This is the second in a series of three posts, in which I consider which tasks human beings should prioritize within various time frames, in order to improve quality of life for the most possible people. Nothing in particular qualifies me to make these lists — it’s just a topic that interests me. I don’t think enough people are thinking and talking about what kinds of progress *should* be made in the next 100 years. A Google search for “goals for humanity next 100 years” returns scant relevant results. There are plenty of predictions, but that’s a different game. Intention is what I’m interested in. What are we trying to do, as human beings, on this spinning ball in space? An impossibly broad question? Maybe. Impossible to achieve consensus? Of course. There are at least as many legitimate answers as there are people. So my list-making is a thought experiment and a conversation starter, and isn’t meant to be definitive.
What kind of world did people imagine for their great-grandchildren, circa 1910? In this fascinating article, Michael S. James collected quotes from various newspapers in 1900, considering life at the end of the 20th century. Some seem overreaching, predicting flying cars, the eradication of disease, and the end of drunkenness. Others are spot on, predicting gains in human height, improvements in health and longevity, and progress towards work equality for women. In at least two areas — telecommunications and electronic computation — the predictions fall short of actual advances.
While future technological progress is impossible to predict, it’s largely irrelevant for the purposes of this list. What I’m interested in is what our priorities should be, not how we’ll accomplish them.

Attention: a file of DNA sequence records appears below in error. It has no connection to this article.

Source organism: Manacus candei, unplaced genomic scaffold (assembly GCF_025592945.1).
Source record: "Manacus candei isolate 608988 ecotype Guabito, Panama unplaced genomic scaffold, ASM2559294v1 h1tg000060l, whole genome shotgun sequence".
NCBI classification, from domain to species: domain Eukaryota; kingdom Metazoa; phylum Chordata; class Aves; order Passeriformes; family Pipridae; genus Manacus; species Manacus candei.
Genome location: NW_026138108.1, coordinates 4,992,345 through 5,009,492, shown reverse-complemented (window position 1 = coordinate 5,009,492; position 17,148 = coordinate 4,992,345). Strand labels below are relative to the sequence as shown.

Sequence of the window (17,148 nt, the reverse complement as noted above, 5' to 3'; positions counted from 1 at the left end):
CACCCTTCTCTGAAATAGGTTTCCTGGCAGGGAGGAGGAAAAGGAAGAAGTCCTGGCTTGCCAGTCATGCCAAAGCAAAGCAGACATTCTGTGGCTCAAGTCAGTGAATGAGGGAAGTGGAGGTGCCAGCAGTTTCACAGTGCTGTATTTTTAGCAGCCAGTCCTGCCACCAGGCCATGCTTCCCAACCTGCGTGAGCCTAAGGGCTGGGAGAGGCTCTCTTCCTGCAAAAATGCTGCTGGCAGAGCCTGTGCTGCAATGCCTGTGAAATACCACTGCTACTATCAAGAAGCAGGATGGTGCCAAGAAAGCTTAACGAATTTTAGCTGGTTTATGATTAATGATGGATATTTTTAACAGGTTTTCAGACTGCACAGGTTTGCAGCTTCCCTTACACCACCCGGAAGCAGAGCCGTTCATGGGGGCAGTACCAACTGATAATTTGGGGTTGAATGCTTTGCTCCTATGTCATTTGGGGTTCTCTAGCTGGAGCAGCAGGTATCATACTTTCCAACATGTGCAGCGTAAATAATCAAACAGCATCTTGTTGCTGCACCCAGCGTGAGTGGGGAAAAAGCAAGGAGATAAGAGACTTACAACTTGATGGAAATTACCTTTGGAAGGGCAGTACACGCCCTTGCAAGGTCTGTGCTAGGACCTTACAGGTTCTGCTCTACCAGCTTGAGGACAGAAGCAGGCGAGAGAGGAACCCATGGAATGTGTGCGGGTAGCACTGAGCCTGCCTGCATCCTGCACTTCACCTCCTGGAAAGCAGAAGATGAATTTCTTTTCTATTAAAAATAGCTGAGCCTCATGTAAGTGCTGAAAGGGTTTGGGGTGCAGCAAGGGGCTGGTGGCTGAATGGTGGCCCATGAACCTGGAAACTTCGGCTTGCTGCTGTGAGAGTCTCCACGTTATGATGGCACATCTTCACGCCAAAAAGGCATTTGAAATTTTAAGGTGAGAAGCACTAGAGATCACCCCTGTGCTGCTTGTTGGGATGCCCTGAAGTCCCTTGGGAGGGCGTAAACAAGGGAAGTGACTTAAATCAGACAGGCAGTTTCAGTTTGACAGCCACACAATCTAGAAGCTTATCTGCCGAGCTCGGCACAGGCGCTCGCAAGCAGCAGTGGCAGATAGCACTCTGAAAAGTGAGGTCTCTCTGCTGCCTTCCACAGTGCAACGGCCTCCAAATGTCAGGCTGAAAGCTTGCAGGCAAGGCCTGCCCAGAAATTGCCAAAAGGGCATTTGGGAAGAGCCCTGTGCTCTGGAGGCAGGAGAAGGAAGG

GLOBAL TO-DO LIST, TOP FIVE PRIORITY ITEMS FOR NEXT 100 YEARS
1. Create and distribute enough real wealth so that the vast majority of human beings have access to nutritious food, clean water, education, healthcare, clothing, internet/information, entertainment, travel, nature/open spaces, and any future good/services that will be considered “basic” (virtual spaces, cognitive and biological enhancement, etc.).
This is tricky — the curve of human progress (so far) has consistently upped the ante in terms of what is considered “wealthy.” While perfect equity is both an unrealistic (and ultimately misguided) goal, some semblance of equity fuels our happiness (we judge our own wealth by the wealth of our neighbors, and if our neighbor has much more than we do we feel poor even if all of our material needs are satisfied).
The capacity of human beings, operating in a relatively free market, to create real wealth (goods and services that actually improve the quality of human life) is so great that providing sustenance and “basic luxuries” for nearly all citizens shouldn’t be that much a of reach. Some countries (most of them Scandinavian) are already doing it. The key factor seems to be an attitude of “we’re in it together” combined with high degrees of personal and economic freedom. It’s the magic middle ground in-between the warring insanities of the Objectivists and the Communists.
If you think either philosophy still has any real-world merit, consider 1) Ayn Rand’s great prince, Alan Greenspan, has repented, and 2) Fidel Castro, the Communist poster child, has recently acknowledged the economic weakness of “the Cuban model.” Both men have since retracted (or “clarified”) their statements and are back to toeing their respective party lines, but the truth of the matter is that countries that manage to combine free market principles with progressive taxation and strong social welfare are some of the nicest places in the world to live (at least according to Newsweek — and their list was created via impressively empirical methods). Emulating the best of the systems, ideas, values, and infrastructures of these countries should be a 100 year goal for the rest of us.
2. Implement economic systems that account for externalities (and thus allow the biological layer to flourish).